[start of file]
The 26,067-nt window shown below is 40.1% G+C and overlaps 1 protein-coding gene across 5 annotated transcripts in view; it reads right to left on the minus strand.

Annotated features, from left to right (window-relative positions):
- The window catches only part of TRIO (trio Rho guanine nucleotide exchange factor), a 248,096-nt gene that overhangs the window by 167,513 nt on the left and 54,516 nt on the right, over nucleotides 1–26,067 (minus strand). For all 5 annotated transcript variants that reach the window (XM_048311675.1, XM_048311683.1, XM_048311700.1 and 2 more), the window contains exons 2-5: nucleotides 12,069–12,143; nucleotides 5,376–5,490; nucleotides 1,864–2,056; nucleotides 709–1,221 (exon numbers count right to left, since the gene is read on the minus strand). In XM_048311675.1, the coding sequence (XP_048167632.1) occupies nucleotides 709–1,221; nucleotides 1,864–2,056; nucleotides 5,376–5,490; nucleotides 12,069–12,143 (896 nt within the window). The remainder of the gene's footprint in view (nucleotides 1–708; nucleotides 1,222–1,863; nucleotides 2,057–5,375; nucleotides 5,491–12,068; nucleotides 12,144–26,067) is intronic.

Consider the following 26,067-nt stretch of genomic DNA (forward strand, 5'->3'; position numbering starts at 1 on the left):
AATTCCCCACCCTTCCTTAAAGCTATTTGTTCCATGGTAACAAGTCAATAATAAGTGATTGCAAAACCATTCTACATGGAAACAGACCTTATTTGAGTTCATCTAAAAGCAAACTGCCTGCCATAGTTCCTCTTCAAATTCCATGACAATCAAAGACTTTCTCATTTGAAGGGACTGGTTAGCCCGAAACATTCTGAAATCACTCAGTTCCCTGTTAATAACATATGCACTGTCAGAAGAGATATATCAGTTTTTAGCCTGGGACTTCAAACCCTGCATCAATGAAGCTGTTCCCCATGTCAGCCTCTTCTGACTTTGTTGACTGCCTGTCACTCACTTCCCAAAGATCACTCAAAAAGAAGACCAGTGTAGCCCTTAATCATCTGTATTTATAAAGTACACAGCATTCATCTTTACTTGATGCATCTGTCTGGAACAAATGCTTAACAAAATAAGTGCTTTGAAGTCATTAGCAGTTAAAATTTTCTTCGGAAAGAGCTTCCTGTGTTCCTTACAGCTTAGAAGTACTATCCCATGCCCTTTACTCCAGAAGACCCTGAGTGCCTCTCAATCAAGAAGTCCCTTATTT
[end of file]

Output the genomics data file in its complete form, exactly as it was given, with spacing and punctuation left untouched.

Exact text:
The 26,067-nt window shown below is 40.1% G+C and overlaps 1 protein-coding gene across 5 annotated transcripts in view; it reads right to left on the minus strand.

Annotated features, from left to right (window-relative positions):
- The window catches only part of TRIO (trio Rho guanine nucleotide exchange factor), a 248,096-nt gene that overhangs the window by 167,513 nt on the left and 54,516 nt on the right, over nucleotides 1–26,067 (minus strand). For all 5 annotated transcript variants that reach the window (XM_048311675.1, XM_048311683.1, XM_048311700.1 and 2 more), the window contains exons 2-5: nucleotides 12,069–12,143; nucleotides 5,376–5,490; nucleotides 1,864–2,056; nucleotides 709–1,221 (exon numbers count right to left, since the gene is read on the minus strand). In XM_048311675.1, the coding sequence (XP_048167632.1) occupies nucleotides 709–1,221; nucleotides 1,864–2,056; nucleotides 5,376–5,490; nucleotides 12,069–12,143 (896 nt within the window). The remainder of the gene's footprint in view (nucleotides 1–708; nucleotides 1,222–1,863; nucleotides 2,057–5,375; nucleotides 5,491–12,068; nucleotides 12,144–26,067) is intronic.

Consider the following 26,067-nt stretch of genomic DNA (forward strand, 5'->3'; position numbering starts at 1 on the left):
AATTCCCCACCCTTCCTTAAAGCTATTTGTTCCATGGTAACAAGTCAATAATAAGTGATTGCAAAACCATTCTACATGGAAACAGACCTTATTTGAGTTCATCTAAAAGCAAACTGCCTGCCATAGTTCCTCTTCAAATTCCATGACAATCAAAGACTTTCTCATTTGAAGGGACTGGTTAGCCCGAAACATTCTGAAATCACTCAGTTCCCTGTTAATAACATATGCACTGTCAGAAGAGATATATCAGTTTTTAGCCTGGGACTTCAAACCCTGCATCAATGAAGCTGTTCCCCATGTCAGCCTCTTCTGACTTTGTTGACTGCCTGTCACTCACTTCCCAAAGATCACTCAAAAAGAAGACCAGTGTAGCCCTTAATCATCTGTATTTATAAAGTACACAGCATTCATCTTTACTTGATGCATCTGTCTGGAACAAATGCTTAACAAAATAAGTGCTTTGAAGTCATTAGCAGTTAAAATTTTCTTCGGAAAGAGCTTCCTGTGTTCCTTACAGCTTAGAAGTACTATCCCATGCCCTTTACTCCAGAAGACCCTGAGTGCCTCTCAATCAAGAAGTCCCTTATTT